Language reference

RedPRL documents contain expressions written in multiple languages: the top-level vernacular, the object language, and the tactic language.

Top-level vernacular

The top-level vernacular is a very simple language of commands that interact with the signature: this language is for declaring new theorems, definitional extensions and tactics; the top-level vernacular can also be used to print out an object from the signature. This is the language that one writes in a .prl file.

Defining theorems

A theorem in RedPRL is given by a type (an object language expression) together with a tactic script which establishes that the given type is inhabited; when a theorem is declared, the tactic script is executed against the goal, and if the result is successful, the generated evidence is added to the signature.

Thm OpName(#p : ...) : [
  // goal here (object language expression)
] by [
  // script here (tactic expression)

Most definitions in a RedPRL signature will take the form of theorems; but other forms of definition may be preferable, depending on circumstances.

Defining new operators

The most primitive way to define a new operator in RedPRL is to use the Def command. A definition is specified by giving an operator name (which must be capitalized), together with a (possibly empty) sequence of parameters together with their valences, and an object-language term which shall be the definiens:

Def OpName(#p : [dim].exp, ...) : exp = [
  // object language expression here

A parameter is referenced using a metavariable (which is distinguished syntactically using the # sigil); the valence of a parameter specifies binding structure, with [tau1,tau2].tau being the valence of a binder of sort tau that binds a variable of sort tau1 and a variable of sort tau2.

A simple definition of sort exp without parameters can be abbreviated as follows:

Def OpName = [
  // object language expression here

Definitions of this kind are not subject to any typing conditions in CHTT; instead, if you use a primitive definition within a proof, you will have to prove that it is well-typed.

Defining tactics

A tactic can be defined using the special Tac command:

Tac OpName(#p : ...) = [
  // tactic expression here

This desugars to an instance of the Def command, and differs only in that the body of the definiens is here parsed using the grammar of tactic expressions.

Printing objects

To print a previously-defined object from the signature, one can write the following command:

Print OpName.

When to use theorems or definitions?

As a rule of thumb, in most cases it is simpler to interactively construct an element of a type using a Thm declaration than it is to define a code for an element, and then prove that it has the intended type. This is why theorems are usually preferred to definitions in RedPRL.

However, definitions may be preferable in some cases; consider the definition of an abbreviation for the type family (lam [ty] (-> nat ty)) of sequences. As a theorem, this definition must take a universe level as a parameter

Thm Sequence(#l : lvl) : [
  (-> [ty : (U #l)] (U #l))
] by [
  // apply function introduction rule in the tactic language
  lam ty =>
    // explicitly give the body of the function in the object language
    `(-> nat ty)

Later, when using this definition, one would have to explicitly provide the universe level, even though it does not play a part in the actual defined object: for instance, (Sequence #lvl{0}). The parameter was present only in order to express the type of the type family. On the other hand, with a definition, we can write the following:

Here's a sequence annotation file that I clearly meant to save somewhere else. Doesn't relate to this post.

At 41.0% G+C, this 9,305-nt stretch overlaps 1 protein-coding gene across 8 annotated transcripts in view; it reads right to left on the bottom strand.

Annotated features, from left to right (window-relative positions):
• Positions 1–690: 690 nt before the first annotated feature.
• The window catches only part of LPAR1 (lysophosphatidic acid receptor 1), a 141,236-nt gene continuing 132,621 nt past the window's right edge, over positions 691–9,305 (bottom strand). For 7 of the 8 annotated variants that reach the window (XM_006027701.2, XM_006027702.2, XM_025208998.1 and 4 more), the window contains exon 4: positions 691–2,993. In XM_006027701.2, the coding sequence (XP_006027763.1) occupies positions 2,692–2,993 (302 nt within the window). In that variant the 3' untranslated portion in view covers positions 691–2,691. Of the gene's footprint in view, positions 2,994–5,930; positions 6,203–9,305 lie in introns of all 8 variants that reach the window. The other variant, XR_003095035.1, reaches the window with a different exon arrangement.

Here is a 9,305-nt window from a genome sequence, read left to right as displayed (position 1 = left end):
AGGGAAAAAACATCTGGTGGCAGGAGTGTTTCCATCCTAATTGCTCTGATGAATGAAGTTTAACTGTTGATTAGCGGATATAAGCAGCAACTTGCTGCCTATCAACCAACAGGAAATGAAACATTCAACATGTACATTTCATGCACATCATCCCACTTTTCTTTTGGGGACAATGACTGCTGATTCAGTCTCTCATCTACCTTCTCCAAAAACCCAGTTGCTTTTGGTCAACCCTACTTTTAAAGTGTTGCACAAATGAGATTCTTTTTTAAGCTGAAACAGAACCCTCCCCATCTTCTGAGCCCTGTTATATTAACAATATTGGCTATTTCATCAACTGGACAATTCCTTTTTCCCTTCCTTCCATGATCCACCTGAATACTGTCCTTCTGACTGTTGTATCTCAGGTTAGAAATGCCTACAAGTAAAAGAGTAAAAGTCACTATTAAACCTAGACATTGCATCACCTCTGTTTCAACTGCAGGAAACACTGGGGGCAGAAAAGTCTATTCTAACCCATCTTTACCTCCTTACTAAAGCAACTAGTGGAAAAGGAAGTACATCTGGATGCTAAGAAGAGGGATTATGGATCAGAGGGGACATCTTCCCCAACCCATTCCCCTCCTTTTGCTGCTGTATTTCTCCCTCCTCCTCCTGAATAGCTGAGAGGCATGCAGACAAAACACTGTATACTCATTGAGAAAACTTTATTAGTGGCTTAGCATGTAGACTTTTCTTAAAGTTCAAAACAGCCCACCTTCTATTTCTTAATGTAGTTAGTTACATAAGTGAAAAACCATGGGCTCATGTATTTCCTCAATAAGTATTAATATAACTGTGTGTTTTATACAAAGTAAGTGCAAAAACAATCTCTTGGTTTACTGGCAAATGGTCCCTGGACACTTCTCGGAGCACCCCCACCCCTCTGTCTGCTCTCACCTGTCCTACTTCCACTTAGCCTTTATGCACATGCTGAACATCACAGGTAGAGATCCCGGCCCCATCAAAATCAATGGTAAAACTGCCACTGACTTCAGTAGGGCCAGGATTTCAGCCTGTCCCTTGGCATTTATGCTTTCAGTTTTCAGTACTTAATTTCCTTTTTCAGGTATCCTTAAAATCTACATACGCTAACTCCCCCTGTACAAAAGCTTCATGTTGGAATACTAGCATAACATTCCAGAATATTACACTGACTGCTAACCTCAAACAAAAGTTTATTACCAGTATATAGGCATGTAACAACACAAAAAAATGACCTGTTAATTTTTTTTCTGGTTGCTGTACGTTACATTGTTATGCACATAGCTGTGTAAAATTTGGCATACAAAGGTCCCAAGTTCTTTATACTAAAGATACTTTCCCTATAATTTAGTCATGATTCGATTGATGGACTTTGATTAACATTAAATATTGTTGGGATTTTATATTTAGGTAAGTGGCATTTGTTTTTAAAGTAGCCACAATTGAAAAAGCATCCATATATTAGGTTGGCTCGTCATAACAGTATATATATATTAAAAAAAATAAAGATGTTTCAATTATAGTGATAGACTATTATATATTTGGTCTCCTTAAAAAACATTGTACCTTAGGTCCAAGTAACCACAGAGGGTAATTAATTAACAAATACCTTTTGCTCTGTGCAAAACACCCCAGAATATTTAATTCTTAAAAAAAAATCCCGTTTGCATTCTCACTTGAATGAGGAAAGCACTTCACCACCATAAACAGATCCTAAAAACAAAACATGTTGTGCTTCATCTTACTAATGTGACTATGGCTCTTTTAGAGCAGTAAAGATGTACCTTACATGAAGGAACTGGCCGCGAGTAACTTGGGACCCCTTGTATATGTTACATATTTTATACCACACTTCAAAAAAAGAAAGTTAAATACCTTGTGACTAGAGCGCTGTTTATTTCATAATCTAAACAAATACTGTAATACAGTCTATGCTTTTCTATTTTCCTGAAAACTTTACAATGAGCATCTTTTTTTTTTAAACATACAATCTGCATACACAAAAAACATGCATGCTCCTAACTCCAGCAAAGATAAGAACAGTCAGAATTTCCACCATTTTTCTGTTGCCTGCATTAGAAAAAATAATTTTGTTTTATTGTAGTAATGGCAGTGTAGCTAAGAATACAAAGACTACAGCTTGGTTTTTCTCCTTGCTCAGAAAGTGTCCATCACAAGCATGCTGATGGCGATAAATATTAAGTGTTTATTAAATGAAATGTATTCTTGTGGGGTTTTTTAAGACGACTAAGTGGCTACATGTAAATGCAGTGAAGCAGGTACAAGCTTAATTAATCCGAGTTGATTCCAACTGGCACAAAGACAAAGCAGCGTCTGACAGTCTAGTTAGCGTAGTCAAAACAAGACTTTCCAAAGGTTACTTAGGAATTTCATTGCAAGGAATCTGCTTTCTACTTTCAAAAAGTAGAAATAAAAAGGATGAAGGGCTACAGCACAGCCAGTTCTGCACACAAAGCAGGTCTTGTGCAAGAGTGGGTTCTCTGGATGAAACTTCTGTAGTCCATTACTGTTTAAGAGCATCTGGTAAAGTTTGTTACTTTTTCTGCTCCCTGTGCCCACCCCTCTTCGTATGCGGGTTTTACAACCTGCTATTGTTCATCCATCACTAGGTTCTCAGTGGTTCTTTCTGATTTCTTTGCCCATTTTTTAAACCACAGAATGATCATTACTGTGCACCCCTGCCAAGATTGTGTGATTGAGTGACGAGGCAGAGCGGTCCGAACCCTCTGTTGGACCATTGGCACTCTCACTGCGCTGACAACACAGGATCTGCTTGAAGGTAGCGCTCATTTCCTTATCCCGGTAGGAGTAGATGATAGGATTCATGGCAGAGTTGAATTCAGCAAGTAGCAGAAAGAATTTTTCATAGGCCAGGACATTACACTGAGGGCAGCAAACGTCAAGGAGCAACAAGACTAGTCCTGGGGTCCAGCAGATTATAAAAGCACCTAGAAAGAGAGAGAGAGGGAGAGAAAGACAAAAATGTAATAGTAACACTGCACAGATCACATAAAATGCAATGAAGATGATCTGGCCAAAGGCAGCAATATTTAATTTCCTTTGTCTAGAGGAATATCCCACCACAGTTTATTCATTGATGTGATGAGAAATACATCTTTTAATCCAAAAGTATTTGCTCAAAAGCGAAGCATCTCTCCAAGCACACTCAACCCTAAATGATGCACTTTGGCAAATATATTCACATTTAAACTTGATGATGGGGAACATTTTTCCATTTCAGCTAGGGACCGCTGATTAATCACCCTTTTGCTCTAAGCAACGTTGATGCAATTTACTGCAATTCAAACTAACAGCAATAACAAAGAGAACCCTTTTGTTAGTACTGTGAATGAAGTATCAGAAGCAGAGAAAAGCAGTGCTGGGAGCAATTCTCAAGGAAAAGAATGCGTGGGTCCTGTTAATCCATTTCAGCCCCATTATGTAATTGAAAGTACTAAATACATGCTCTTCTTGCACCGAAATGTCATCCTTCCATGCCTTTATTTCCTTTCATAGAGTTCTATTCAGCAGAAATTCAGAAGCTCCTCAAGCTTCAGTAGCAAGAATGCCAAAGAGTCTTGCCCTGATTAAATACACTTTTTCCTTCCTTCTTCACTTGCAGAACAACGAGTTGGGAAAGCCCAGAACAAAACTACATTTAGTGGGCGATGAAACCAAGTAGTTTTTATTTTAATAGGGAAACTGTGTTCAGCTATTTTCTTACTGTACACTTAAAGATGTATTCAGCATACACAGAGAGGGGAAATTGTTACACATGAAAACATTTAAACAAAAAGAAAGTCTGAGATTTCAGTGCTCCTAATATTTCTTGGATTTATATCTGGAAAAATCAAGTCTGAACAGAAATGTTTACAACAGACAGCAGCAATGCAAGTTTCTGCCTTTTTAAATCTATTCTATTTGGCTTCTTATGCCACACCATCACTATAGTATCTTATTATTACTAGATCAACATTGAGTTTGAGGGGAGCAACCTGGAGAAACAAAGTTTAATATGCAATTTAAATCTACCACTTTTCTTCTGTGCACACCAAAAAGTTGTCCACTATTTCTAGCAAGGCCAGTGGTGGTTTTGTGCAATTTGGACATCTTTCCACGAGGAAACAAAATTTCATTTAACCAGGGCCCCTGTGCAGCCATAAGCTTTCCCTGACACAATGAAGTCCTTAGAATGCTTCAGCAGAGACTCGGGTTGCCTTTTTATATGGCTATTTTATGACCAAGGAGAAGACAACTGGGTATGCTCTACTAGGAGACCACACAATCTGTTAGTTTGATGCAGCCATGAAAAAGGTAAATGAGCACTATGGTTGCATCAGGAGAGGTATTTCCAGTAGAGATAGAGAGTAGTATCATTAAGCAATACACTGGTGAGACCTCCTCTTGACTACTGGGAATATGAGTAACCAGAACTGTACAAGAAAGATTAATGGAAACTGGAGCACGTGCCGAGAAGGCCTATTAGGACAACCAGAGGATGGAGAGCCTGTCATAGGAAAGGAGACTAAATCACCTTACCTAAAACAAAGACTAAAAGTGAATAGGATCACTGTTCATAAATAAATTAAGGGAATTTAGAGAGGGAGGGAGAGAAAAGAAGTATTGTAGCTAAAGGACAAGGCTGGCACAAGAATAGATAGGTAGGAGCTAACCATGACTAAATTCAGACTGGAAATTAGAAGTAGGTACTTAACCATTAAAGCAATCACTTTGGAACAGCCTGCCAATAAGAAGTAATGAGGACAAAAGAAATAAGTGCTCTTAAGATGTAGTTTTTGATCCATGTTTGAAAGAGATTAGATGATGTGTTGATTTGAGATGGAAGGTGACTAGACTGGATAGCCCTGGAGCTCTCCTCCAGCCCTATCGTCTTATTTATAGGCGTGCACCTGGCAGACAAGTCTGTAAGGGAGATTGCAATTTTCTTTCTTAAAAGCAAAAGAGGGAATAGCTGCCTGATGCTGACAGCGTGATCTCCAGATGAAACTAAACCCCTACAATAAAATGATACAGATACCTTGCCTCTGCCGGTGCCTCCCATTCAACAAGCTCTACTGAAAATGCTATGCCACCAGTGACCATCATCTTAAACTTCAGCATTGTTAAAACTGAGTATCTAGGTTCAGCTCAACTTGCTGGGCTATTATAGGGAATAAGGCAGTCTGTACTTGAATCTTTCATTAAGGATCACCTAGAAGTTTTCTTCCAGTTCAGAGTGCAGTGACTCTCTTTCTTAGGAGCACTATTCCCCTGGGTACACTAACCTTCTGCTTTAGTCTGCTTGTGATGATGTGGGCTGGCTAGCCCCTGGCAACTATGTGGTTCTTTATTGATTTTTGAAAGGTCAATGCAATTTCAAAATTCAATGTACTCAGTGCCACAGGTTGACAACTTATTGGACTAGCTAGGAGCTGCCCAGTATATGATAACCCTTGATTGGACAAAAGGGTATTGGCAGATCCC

Def Sequence = [
  (lam [ty] (-> nat ty))

One advantage of theorems over definitions is that RedPRL knows their type intrinsically; whereas definitions must be unfolded and proved to be well-typed at each use-site.

Object language

RedPRL’s object language and tactic language share a common syntactic framework based on multi-sorted second-order abstract syntax, which provides a uniform treatment of binding with syntactic sorts. RedPRL has three main sorts: exp (the sort of expressions), dim (the sort of dimension expressions) and tac (the sort of tactic expressions).

The object language is written in a variant of s-expression notation, with binding operators written systematically in the style of (lam [x] x). An expression in the object language is an untyped program or realizer in the language of Computational Higher Type Theory (CHTT).

These expressions include ordinary programming constructs like lambda abstraction and application, records, projection, etc., as well as cubical programming constructs inspired by cubical sets. Below are summarized common forms overlapping with other calculi.

Ordinary Operation Expression
dependent function type (-> [x y ... : ty] ... ty)
lambda abstraction (lam [x y ...] e)
function application ($ f e1 e2 ...)
dependent record type (record [lbl ... : ty] ..)
tuple (record element) (tuple [lbl e] ...)
record projection (! lbl e)

The cubical extension is characterized by a new sort of expressions, dimension expressions along with many new operations. A dimension expression can be a dimension variable i, representing an interval, or a dimension constant 0 or 1, representing one of its end point.

Cubical Operation Expression
coercion (coe r~>s [i] ty e)
homogeneous composition (hcom r~>s ty cap [i=0 [j] tube0] ...)
path type (path [i] ty e0 e1)
line type (-> [i : dim] ... ty)
path/line abstraction (abs [i j ...] e)
path/line application (@ e r1 r2 ...)
univalence (V a b e)


Finish summary of object language terms.

Tactic language


Summarize tactic language